Solomons, Estella Frances (1882–1968), artist, was born 2 April 1882 at 32 Waterloo Road, Dublin, second among four children of Maurice E. Solomons, optician to the royal family and maker of optical instruments, and Rosa Jane Solomons (née Jacobs) of Hull; the other children were Edwin (b. 1879), Bethel (qv) (b. 1885), and Sophie (b. 1887). Her parents were instrumental in the founding of Adelaide Road synagogue in Dublin. Estella's mother Rosa wrote poetry, and both parents were ardent philanthropists and supporters of numerous good causes. Educated at Miss Wade's School, Morehampton Road, Dublin, and Alexandra College, she enrolled at the Dublin Metropolitan School of Art at the age of 16. She proved to be most talented at drawing and was awarded a major prize from the school before she left in 1901. She also attended the Chelsea School of Art in the period 1903–6. The development of her artistic style is said to have been much influenced by her visit to Rembrandt's tercentenary exhibition in 1903. Solomons was briefly a pupil of Walter Osborne (qv) at the Dublin Metropolitan School of Art, and he is reputed to have influenced her greatly. Among her fellow students were Mary Swanzy (qv), Eva Hamilton (qv), and W. J. Leech (qv), all of whom would go on to become leading Irish artists.
The young Estella was an ardent supporter of the Gaelic and nationalist revival, joined Cumann na mBan c.1918, and was trained by Phyllis Ryan (qv), the future wife of Seán T. O'Kelly (qv). She performed her own curious act of heroism by sheltering in her studio a number of IRA men on the run. She painted the runaways, and although many of the portraits had to be destroyed as they might be incriminating, those that survived were reproduced eventually under the title Estella Solomons: portraits of patriots (1966) by Hilary Pyle. Her work included studies of Austin Clarke (qv), Frank Aiken (qv) when he was chief of staff of the IRA, Padraic Colum (qv), and Fr Michael O'Flanagan (qv). Her portrait of her mother Rosa Solomons was hung in the Royal Hibernian Academy in 1910. She was elected an associate of the RHA in July 1925, but it was not until 1966 that Solomons was elected an honorary member. Her work was included in the Academy's annual members’ exhibition every year for sixty years. She also exhibited at her Great Brunswick St. studio in December 1926.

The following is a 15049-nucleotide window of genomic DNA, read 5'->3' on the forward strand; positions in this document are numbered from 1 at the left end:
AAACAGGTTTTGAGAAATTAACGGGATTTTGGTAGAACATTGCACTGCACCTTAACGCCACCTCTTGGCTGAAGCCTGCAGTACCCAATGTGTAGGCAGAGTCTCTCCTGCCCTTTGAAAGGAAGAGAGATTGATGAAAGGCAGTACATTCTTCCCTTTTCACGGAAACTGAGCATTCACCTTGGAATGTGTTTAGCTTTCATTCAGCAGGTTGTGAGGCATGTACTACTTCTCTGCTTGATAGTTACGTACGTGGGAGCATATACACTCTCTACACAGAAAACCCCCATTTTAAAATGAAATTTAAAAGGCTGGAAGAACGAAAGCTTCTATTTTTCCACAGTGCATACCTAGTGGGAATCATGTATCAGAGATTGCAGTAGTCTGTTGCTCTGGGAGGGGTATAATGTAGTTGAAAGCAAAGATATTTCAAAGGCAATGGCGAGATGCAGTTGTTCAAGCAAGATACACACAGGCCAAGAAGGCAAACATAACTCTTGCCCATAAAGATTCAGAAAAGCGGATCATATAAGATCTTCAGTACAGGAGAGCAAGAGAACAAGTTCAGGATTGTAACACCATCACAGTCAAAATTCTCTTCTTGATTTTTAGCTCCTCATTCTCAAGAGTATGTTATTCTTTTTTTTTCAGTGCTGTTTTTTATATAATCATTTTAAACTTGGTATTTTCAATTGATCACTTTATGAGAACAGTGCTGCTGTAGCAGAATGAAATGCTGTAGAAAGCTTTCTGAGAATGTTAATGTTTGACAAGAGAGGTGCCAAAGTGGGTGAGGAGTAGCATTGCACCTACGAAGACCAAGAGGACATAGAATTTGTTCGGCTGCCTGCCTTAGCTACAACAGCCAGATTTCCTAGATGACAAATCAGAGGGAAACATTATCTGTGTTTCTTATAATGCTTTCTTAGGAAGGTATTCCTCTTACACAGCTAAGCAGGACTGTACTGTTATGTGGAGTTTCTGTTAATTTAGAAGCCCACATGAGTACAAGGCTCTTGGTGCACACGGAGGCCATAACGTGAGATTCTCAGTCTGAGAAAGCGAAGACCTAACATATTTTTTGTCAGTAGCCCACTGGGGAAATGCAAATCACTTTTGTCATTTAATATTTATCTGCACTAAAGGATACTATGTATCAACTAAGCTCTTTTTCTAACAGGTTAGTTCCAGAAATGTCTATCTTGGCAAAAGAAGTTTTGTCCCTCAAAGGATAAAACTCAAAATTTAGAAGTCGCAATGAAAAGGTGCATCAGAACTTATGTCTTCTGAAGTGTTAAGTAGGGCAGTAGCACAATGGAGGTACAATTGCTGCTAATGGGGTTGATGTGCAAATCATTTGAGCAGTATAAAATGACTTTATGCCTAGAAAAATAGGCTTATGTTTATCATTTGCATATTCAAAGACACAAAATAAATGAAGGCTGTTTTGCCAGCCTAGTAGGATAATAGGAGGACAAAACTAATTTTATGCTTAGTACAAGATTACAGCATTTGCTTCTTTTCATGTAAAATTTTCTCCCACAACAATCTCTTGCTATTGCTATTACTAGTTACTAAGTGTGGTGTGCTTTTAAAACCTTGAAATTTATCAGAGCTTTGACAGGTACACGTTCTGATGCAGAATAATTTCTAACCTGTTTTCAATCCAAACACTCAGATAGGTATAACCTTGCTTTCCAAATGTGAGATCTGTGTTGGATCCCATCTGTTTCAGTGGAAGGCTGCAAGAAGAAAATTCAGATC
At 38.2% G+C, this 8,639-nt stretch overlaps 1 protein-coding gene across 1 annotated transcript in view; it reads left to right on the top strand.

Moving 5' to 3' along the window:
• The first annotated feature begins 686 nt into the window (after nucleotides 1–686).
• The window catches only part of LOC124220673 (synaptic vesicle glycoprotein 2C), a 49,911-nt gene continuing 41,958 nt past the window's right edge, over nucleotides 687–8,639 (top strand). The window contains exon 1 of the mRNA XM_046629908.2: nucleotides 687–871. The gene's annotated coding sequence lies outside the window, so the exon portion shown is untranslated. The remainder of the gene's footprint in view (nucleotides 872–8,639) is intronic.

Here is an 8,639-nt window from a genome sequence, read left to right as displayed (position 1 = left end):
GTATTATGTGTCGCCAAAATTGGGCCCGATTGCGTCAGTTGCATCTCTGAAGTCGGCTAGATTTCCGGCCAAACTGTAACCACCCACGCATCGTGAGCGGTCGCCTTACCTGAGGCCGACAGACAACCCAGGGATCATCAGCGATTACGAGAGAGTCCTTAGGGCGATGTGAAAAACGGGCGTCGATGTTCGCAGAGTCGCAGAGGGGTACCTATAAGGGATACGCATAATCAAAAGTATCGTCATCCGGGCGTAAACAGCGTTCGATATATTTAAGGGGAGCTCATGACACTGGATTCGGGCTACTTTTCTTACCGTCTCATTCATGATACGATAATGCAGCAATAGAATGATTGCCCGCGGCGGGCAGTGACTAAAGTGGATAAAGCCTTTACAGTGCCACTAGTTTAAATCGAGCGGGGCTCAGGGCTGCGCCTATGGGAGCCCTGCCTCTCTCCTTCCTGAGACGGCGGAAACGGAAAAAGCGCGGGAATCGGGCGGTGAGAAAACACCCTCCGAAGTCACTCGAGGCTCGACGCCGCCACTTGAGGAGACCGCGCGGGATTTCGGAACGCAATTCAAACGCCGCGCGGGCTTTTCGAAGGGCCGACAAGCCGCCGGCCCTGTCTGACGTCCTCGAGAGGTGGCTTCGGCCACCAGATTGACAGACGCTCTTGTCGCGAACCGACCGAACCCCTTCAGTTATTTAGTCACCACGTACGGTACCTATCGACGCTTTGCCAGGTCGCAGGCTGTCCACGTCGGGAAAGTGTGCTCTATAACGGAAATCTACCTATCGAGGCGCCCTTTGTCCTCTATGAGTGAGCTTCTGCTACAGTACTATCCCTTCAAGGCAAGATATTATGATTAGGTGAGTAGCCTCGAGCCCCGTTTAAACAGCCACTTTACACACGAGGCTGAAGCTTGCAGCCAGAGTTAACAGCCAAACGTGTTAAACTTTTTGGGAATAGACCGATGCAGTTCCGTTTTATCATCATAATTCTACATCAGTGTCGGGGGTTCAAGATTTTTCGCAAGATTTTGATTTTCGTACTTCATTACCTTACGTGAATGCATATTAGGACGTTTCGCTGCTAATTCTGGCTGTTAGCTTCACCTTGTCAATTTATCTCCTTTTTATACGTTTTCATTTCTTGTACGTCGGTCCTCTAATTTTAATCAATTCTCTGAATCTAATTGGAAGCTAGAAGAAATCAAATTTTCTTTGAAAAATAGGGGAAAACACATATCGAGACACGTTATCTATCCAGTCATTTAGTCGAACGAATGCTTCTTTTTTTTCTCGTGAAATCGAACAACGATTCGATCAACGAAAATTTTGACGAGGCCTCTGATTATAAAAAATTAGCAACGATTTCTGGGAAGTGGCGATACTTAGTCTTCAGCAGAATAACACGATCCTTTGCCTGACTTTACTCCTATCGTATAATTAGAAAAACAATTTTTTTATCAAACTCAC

The writer James Stephens (qv) lived in a flat below Solomons's studio, and it became an informal meeting place for other artists and writers. Her work was also included in joint exhibitions with other artists at Mills Hall (1919, with Mary Duncan) and the Arlington Gallery, London (1935, with Louise Jacobs). She forged a reputation as a very talented etcher and illustrated Padraic Colum's The road round Ireland (1926) and D. L. Kelleher's Glamour of Dublin (1928). As her parents were opposed to her marrying outside her faith, it was not until August 1925, when she was 43 and her husband 46, that she married Seumas O'Sullivan (qv) (James Starkey), the editor and founder of the influential literary publication Dublin Magazine. It was a famously happy marriage. Solomons and her husband associated with the key literary and political figures of the day, and the couple's home in Rathfarnham was a meeting place and informal salon for many leading Irish cultural figures. From 1938 until their deaths, the couple lived in Morehampton Road. Estella Solomons died 2 November 1968.